So you want to move to Latin America. Now What?
So you want to
By Sophia Wood | Sept 6, 2017
If you are someone who is considering a change of pace, thinking of heading South, or even already purchased their one-way ticket: this blog post is for you. It can be daunting to move to a new country or city. Yet finding your niche in Latin America is not as hard as it sounds. Use these tips as a guideline on how to move to Latin America and you’ll be taking the bus like a local in no time.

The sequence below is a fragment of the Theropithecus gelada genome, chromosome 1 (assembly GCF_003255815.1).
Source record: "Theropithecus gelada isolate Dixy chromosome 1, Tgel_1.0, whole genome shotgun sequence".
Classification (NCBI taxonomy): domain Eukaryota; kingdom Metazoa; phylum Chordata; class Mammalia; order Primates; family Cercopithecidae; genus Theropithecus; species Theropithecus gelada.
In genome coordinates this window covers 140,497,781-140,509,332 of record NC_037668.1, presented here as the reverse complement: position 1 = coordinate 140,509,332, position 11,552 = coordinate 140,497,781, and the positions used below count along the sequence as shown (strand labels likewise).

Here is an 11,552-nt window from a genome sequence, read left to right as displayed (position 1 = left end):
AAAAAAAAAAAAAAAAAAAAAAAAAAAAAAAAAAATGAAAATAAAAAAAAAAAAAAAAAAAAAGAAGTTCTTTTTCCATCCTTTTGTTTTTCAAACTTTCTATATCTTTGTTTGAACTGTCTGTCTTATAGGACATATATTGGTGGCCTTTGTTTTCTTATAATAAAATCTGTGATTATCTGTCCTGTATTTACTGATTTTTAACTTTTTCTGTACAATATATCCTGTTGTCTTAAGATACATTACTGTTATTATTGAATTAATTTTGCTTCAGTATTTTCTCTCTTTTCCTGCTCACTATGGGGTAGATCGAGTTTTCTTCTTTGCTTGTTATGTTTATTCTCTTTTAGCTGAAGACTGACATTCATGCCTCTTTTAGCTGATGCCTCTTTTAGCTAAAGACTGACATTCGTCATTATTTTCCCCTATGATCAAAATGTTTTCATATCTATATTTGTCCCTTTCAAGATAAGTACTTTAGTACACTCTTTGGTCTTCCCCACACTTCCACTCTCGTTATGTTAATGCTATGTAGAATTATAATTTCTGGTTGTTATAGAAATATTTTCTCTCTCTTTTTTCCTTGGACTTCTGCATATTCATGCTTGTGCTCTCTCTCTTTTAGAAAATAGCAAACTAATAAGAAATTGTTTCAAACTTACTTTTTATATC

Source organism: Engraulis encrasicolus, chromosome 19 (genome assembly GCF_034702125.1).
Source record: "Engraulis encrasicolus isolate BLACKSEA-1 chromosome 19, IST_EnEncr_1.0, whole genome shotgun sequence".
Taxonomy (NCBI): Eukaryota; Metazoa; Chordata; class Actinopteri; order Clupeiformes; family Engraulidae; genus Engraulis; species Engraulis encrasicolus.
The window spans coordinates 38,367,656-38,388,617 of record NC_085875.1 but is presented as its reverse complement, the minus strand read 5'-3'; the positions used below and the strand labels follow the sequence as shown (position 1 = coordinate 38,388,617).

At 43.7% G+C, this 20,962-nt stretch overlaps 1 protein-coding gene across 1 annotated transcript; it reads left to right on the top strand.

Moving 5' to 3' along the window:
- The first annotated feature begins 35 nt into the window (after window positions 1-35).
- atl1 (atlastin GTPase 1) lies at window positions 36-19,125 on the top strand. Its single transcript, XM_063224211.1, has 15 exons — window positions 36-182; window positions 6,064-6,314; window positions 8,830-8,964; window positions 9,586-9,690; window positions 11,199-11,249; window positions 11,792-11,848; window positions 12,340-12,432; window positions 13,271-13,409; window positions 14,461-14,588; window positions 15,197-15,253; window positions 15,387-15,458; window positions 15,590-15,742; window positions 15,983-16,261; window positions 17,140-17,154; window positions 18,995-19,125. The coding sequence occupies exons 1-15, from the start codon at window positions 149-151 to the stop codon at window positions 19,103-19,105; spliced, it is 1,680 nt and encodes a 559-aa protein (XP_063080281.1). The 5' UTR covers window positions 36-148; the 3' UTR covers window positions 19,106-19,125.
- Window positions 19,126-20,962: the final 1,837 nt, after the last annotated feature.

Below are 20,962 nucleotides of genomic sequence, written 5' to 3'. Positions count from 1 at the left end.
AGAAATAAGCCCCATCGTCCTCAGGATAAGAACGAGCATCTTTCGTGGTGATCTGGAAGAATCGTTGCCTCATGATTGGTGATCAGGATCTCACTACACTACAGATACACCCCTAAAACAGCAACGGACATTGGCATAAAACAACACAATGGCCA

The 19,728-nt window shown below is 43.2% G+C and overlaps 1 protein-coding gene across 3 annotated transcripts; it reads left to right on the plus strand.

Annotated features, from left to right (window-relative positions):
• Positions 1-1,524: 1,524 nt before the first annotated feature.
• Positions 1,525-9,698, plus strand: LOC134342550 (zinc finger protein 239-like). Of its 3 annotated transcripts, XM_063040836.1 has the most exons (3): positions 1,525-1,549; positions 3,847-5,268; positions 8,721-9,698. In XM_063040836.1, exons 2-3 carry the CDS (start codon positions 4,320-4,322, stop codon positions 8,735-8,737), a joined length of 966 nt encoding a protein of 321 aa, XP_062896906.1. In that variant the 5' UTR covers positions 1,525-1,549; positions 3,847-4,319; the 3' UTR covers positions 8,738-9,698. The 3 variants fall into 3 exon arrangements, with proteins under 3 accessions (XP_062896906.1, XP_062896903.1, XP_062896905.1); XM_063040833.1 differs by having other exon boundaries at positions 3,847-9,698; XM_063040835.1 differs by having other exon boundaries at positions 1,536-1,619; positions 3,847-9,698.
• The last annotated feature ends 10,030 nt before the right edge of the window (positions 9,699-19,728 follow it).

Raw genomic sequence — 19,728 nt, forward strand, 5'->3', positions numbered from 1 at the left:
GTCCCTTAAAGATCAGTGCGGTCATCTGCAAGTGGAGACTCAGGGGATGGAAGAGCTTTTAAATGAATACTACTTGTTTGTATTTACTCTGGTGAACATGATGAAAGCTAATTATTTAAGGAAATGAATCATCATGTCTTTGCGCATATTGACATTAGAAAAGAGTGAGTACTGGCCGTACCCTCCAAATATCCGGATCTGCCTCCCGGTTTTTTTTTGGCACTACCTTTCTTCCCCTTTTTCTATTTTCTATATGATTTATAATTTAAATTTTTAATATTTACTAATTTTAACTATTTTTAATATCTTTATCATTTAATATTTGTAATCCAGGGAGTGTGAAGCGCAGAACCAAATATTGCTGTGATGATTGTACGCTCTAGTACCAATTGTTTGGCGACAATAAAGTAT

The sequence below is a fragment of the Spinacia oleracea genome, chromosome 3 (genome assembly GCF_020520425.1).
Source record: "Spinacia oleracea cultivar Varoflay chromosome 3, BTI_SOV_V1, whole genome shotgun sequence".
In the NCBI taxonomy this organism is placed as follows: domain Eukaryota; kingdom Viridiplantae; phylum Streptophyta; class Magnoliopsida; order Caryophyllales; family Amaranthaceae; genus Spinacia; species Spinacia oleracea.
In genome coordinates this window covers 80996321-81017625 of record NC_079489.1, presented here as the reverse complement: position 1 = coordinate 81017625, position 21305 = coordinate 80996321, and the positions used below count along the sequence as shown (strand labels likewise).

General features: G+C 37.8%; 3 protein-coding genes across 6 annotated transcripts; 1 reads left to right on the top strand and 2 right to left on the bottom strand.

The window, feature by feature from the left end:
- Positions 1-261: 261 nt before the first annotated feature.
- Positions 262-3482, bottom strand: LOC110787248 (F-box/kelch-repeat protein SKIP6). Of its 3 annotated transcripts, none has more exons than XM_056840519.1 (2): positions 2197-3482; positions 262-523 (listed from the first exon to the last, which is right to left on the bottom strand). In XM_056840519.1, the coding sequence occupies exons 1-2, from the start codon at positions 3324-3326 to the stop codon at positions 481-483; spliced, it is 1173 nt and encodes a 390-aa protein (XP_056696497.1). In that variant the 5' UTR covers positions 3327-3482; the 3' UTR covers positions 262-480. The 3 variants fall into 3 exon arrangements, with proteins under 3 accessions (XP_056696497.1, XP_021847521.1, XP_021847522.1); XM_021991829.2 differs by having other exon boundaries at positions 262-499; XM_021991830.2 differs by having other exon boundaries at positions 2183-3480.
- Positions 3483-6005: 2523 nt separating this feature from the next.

1. Make sure you have enough funds – and consider how you will make more.
It is true that many people move to Latin America seeking a lower cost of living, but many parts of the region are no longer as affordable as they used to be a decade ago. While cities like La Paz, Medellin, or Puebla might make it possible for you to live on $500-$700 a month, others like Santiago, Buenos Aires, or Rio de Janeiro often have costs of living comparable to the United States.
To start, make sure you have a backup fund. As rule of thumb, make sure you have at least enough saved up for a plane ticket home and to be able to survive comfortably for 3 months without income based on the cost of living for your target city
Of course, if you have a job lined up already—maybe your company is moving you South—kudos to you; you can move on to the next section.